With all of the ideas and resources available to homeschoolers today, it can be really hard to resist the urge to do all the things. One hour on Pinterest and you can rack up a pretty hefty list of crafts to do, unit studies to execute, math games to try, and field trips to plan. Sometimes these fit in seamlessly with our existing plans. Sometimes, they forcefully wedge into them like linebackers, tackling any sense of rhythm we’ve worked so hard to establish and leaving everyone in a cloud of chaos. And sometimes it doesn’t even take an espresso-fueled, down-the-rabbit-hole session online to feel overwhelmed and disoriented. That’s just the nature of homeschool (and normal school, actually.) Not everything gets done, every day.
If you’re the kind of person who likes to check everything off by the end of the day, this can be maddening. Especially for the homeschooling parent, who understands the weight of their responsibility to educate their child, it can be disconcerting and disheartening when we don’t finish everything we intended to while drafting our plans.
I was that parent. When I started homeschooling, I had neatly organized tasks and lessons laid out by day, by time, and by color in my planner. It didn’t take long for me to feel like I was massively behind, panicky even, as days would pass and boxes remained unchecked. I felt depressed, like I was failing my girls, and hugely incompetent. How could I serve them down the road if I was falling short so early in the game? Then Julie Bogart, and the Brave Writer lifestyle, fell into my Facebook feed one day.
There are a lot of things I have learned from reading Julie’s blog, listening to her podcasts, and using her curriculum materials, but the most significant message I received was this:
“Your child needs your patience, not your urgency.” – Julie Bogart
This one little phrase nestled into my heart and took root. How can I give my children patience, how can I instill a lifelong love of learning, how can I nurture joy and wonder, if I am scrambling over a carefully prescribed, stress-inducing plan of action every single day? How can I tell them to indulge in their natural curiosity in one breath while uttering “c’mon baby let’s just get this over with already” in the next?
I decided what had to change was not necessarily the curriculum or the philosophy we were using, but my definition of a successful day of homeschooling. What would that feel like? What mattered most to me, what were the non-negotiables, and what could be pushed back without any fretting if the day took an unexpected turn?
After letting this sink in for awhile, I came up with the three non-negotiables of our homeschool day. If these three things were accomplished, it was a good day. If we managed these things, then I was satisfied no matter what else happened. They might shift or change in the next few years, as my daughters get older and their education intensifies. But for now, the three non-negotiables are:
Go Outside, Every Single Day
Every day–rain or shine, fussy or happy, inspired or bored–we go outside. I know there will be the occasional Colorado days when this is dangerous, but it would take a honest-to-goodness blizzard to make me break this rule. They need it, I need it, and it’s almost always the best part of our day. All the juiciest learning happens when we’re outside, or once we come back in with treasures or questions to look up in our field guides. If it’s one of those days when absolutely nothing is getting accomplished on our list, but we get outside for half an hour, it’s still a victory day as far as I’m concerned.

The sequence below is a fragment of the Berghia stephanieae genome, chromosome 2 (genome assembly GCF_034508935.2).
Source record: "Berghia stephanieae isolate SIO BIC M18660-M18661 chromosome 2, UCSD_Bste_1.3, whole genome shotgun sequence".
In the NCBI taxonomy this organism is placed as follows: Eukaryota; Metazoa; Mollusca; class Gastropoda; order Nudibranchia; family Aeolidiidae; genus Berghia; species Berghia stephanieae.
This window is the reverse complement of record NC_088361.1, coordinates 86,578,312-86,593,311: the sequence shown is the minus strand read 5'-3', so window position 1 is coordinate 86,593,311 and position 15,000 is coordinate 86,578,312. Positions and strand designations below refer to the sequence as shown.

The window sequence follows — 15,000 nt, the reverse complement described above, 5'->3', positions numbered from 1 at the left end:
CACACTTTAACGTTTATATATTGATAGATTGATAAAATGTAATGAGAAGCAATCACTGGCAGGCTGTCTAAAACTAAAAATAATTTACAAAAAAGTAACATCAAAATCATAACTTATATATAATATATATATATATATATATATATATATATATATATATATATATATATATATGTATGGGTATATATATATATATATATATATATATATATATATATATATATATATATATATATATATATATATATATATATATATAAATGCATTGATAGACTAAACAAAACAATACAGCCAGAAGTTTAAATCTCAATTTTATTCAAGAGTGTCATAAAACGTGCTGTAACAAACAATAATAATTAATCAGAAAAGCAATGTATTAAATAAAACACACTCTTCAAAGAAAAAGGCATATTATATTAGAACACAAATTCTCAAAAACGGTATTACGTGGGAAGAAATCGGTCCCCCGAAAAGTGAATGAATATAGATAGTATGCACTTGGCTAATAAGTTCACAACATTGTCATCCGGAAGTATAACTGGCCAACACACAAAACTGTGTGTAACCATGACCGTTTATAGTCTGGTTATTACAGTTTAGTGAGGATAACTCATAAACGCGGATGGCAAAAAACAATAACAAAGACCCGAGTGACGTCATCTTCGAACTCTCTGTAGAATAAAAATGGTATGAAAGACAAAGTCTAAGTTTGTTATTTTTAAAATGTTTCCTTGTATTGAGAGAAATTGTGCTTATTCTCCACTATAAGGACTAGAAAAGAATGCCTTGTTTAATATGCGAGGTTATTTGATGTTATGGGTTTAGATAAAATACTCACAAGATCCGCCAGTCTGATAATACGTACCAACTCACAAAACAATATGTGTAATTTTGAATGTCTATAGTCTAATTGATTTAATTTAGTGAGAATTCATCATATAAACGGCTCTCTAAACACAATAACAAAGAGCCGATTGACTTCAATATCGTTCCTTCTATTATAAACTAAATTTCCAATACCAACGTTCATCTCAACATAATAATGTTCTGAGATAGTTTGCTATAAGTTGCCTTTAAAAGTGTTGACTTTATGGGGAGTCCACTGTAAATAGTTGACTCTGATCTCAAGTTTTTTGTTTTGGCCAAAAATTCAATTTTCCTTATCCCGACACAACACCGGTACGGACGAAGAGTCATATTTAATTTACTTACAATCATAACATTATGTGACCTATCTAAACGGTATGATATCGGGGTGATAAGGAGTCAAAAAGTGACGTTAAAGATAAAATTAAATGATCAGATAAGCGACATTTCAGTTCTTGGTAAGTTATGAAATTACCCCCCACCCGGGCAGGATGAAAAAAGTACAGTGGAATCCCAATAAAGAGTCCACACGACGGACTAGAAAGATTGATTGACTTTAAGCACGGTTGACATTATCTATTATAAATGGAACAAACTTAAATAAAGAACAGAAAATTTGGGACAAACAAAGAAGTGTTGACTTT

Read Together, Every Single Day
One day, a few weeks ago, it occurred to me out of the clear-blue sky that not a single day had passed in my daughter’s young lives that I had not read to them. Okay, maybe when I was in the hospital post-C-section with Brice, but really the number of days I didn’t read to them could be counted on one hand. From the time when these girls were newborns, we’ve built reading into the regular rhythm of our days and nights. Bedtime means reading, and it would feel bizarre without it. Car rides mean audio books, no matter how short. Snuggling on the coach almost always involves stacks of books. Reading is just part of our lives together. I think if I get nothing else right, at least I’ve done that.
Wonder, Ask Questions, Find Answers, and Learn Together
I am really committed to my role as teacher for my daughters. I take it very seriously. But someday they will grow up, and they will be their own teacher. I think one of the most important things I can do as mom and as teacher is to foster both a love for learning and the tools to pursue it independently. If I teach my daughters to trust their curiosity–to ask questions, to wonder about things without inhibitions, to experiment, seek guidance, find answers, dig deeper–then I will have done my job. If they grow up knowing that questions are wonderful and should be asked often, and that they can learn more about anything they want, then I will have succeeded as a parent and an educator. I really believe that the ultimate education is the one that puts that power in the hands of the student–the power to learn. So my final non-negotiable is that if we had questions, if we wondered about something, then we read or consulted a documentary or tried an experiment or asked an expert about it. If that means the day’s math or copywork got postponed for a later time, so be it.
Since I declared these non-negotiables to myself, things have gotten a lot smoother around here. I don’t feel that pressure to be perfect anymore, or to finish the massive checklist that’s always there (and is always going to be there.) I just do my best every day, and honor the commitments I made to these three things above all else in our homeschool journey.
What are the non-negotiables in your homeschool day? Please share in the comments! 🙂
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